When Rossi Roberto became Ross Roberts on Ellis Island.
Between 1861 and 1985, almost 30 million emigrants left Italy: they landed on Ellis Island, a small island in New York Bay. To access the American Dream, they had to go through a humiliating series of checks, but first they had to be identified. They would say their name, and often lose it forever: this happened because the officer would transcribe it incorrectly, registering them with a new identity. And so Rossi Roberto became Ross Roberts, Gianluca became Joe Di Luca and so on. Fiorello La Guardia, future mayor of New York and namesake of the airport, helped that stream of his disoriented compatriots, working as an interpreter at Ellis Island to pay his way through school.
Weighed down with baggage and expectations, the "new Americans" would then move from one state to another. Thousands traveled 4700km to reach California, including Emilia and Piero, the great-grandparents of Pietro Bonanno, Leader of the historic San Francisco Chapter of the Bocconi Alumni Community.
In that America that had recently abolished slavery, Italians were also victims of prejudice. Called "not black, but not exactly white," an "inferior race with olive skin," they helped create today's America - but not without struggling along the way. Many made it; others weren't as lucky, with integration being their real, major challenge. The ghettos of the various Little Italies kept them anchored to their roots and made them feel less alone. But it also slowed down their use of English, so much so that until the 1970s, many San Francisco fishermen from the "wharf" spoke only Sicilian.
The San Fran of yesterday and today.
Today San Fran - as the locals call it - is home to around 10,000 Italians and Italian Americans up to the sixth generation. It was here that in 1916 Italian Community Services (www.italiancs.com) was founded, whose motto Preserving Our Culture, Serving Our Community is a very clear declaration of intent. The founders were Italian immigrants who had achieved the American Dream and who - thanks to a strong sense of giving back - decided to help anyone who, like them, had embarked on this adventure for the Americas, without the luck they had hoped for. The Foundation - the oldest Italian foundation in North America - was initially called the Italian Board of Relief, and aimed to help poor and illiterate Italians try to improve their lives. A very avant-garde idea - especially because its very first board in the early twentieth century included nine men and one woman.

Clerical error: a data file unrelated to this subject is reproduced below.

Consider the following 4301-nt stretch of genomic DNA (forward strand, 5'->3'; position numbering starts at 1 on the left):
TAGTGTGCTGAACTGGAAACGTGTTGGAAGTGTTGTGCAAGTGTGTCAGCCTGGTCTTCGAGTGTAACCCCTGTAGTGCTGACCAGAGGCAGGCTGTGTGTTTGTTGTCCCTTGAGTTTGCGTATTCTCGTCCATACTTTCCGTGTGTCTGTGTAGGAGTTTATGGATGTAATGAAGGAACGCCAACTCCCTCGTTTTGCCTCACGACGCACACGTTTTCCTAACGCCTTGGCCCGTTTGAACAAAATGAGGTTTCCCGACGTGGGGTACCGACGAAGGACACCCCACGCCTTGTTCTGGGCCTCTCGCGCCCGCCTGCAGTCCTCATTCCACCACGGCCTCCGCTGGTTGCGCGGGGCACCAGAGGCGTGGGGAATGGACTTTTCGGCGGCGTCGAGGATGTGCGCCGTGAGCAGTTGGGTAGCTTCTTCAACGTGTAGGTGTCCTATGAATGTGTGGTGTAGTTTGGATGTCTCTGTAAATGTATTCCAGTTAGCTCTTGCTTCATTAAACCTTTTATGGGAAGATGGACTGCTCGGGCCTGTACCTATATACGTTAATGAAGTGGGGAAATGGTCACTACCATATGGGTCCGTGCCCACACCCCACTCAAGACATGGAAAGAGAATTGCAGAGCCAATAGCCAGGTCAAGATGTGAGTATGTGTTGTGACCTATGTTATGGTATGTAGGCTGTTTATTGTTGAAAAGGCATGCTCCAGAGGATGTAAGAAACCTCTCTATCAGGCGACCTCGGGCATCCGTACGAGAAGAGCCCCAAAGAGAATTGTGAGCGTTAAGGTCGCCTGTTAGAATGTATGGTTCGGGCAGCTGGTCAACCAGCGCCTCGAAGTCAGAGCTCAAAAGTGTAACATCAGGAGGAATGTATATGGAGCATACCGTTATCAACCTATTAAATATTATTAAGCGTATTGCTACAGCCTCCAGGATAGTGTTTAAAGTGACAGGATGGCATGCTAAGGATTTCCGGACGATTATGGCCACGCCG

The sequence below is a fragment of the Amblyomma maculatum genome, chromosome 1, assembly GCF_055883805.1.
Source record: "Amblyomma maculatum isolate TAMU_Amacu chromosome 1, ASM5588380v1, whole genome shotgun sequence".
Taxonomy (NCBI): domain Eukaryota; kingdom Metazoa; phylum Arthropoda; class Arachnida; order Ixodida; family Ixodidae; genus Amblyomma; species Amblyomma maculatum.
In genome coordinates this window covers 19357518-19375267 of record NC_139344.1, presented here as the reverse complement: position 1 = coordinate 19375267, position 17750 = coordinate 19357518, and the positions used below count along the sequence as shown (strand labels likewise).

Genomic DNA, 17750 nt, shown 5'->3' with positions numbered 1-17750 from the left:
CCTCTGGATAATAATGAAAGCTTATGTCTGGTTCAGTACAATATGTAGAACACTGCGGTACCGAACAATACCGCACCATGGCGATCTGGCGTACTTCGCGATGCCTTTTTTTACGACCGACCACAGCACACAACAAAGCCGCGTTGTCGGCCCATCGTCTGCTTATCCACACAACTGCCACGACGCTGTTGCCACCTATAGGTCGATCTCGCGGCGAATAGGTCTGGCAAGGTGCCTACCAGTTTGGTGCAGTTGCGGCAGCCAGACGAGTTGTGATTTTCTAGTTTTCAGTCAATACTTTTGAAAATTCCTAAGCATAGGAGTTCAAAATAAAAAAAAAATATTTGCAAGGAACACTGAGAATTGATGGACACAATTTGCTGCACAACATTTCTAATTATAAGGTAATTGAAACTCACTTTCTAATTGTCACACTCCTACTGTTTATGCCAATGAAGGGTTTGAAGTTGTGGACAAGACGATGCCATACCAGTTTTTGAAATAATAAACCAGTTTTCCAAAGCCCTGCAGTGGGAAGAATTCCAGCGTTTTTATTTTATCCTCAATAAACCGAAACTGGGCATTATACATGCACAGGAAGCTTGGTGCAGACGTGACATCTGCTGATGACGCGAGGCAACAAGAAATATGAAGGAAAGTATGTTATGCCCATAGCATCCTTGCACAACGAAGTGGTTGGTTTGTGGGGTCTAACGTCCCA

Since then, the Foundation has changed names four times, to become today's Italian Community Services, a softer and more welcoming name, with a key word: community.
The Foundation in 2020.
Very well-known and respected in the US, ICS is made up of Italians and Italian Americans. For the past year and a half, it has been led by Pietro Bonanno, who is its Executive Director. Located in the North Beach area, 26 people serve on the board with an average age of 60. It has 4 full-time staff and 40 volunteers.
Pietro, who works in consultancy for the development of technology companies, dedicates the other half of his time to the foundation. “It’s certainly very demanding, but just as satisfying. At night when I go to bed, I feel good, because I know I have helped someone," he says.
But Pietro also has a special connection with ICS. “My great-grandparents met right here: they needed help learning English. I’ve always felt very tied to my roots, I've been on the Foundation's board for several years, which has included people of the highest caliber, such as Knights of the Republic, judges and lawyers. When they asked me to become Executive Director, I accepted with honor and pride," he says.
The Foundation carries out educational and cultural projects aimed at preserving traditions, language and culture, so that "Italian-ness" remains a strength and identity for future generations. Its mission is to support Italians and Italian Americans, "but if we can, we certainly do not send away anyone who comes to us who is really struggling," clarifies Pietro.
ICS does not receive any public funding, but has complete financial autonomy. A Development Committee periodically appeals to several large donors, who have always been involved and conscientious, and who receive regular updates on all the initiatives and cases supported.